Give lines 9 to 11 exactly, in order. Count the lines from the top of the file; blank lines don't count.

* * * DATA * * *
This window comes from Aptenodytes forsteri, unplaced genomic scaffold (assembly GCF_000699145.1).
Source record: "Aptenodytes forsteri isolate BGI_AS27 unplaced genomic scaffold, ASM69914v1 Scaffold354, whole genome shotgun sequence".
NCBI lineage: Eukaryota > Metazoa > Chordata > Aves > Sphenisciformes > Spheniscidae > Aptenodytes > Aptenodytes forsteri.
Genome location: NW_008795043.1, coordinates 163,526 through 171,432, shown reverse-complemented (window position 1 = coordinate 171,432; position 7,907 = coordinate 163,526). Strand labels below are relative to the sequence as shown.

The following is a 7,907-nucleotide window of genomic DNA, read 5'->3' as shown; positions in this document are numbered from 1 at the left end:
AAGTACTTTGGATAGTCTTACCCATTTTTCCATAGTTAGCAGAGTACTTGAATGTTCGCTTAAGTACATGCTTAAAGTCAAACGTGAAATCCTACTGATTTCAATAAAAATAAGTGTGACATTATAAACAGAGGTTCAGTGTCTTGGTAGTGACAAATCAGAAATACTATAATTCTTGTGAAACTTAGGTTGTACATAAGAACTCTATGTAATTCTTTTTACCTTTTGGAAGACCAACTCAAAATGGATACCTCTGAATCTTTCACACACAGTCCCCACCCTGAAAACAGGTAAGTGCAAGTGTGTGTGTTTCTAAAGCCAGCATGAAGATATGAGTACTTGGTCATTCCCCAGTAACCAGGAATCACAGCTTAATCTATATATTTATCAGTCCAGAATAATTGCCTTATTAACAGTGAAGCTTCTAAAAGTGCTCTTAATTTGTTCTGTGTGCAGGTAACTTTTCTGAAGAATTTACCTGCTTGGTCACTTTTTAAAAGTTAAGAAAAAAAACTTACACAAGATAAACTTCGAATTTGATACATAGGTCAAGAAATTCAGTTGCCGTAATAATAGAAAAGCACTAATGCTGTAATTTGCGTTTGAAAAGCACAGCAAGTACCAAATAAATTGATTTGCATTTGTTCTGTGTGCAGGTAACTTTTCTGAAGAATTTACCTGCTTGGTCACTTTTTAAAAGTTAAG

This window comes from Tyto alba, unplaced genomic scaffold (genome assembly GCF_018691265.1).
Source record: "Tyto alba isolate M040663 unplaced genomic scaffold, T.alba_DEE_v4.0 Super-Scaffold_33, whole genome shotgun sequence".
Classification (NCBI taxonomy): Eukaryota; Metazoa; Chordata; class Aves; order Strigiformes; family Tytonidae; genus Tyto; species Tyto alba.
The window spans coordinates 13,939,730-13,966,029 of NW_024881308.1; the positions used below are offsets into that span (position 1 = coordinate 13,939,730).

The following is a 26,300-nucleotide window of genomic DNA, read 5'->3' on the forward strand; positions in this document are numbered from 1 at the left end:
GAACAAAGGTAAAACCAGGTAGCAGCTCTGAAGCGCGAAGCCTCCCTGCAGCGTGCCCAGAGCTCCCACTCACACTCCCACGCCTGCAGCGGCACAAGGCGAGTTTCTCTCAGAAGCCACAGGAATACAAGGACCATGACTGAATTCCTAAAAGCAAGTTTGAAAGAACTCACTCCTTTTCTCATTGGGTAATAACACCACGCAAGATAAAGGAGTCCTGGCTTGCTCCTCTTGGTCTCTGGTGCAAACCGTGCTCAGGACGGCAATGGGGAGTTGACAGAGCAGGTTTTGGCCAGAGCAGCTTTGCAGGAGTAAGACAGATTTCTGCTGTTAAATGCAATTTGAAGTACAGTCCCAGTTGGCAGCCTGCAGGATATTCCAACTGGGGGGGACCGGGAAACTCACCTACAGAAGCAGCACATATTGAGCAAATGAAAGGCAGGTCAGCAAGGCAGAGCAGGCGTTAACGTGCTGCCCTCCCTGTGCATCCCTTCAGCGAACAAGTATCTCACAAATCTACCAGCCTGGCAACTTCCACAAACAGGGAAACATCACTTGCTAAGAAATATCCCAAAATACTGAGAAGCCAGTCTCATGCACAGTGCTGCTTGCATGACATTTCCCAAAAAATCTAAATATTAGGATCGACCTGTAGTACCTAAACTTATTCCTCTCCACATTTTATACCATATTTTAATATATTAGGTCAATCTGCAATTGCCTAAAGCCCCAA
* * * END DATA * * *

Classification (NCBI taxonomy): Eukaryota; Metazoa; Chordata; class Aves; order Strigiformes; family Tytonidae; genus Tyto; species Tyto alba.
The window spans coordinates 13,939,730-13,966,029 of NW_024881308.1; the positions used below are offsets into that span (position 1 = coordinate 13,939,730).

The following is a 26,300-nucleotide window of genomic DNA, read 5'->3' on the forward strand; positions in this document are numbered from 1 at the left end: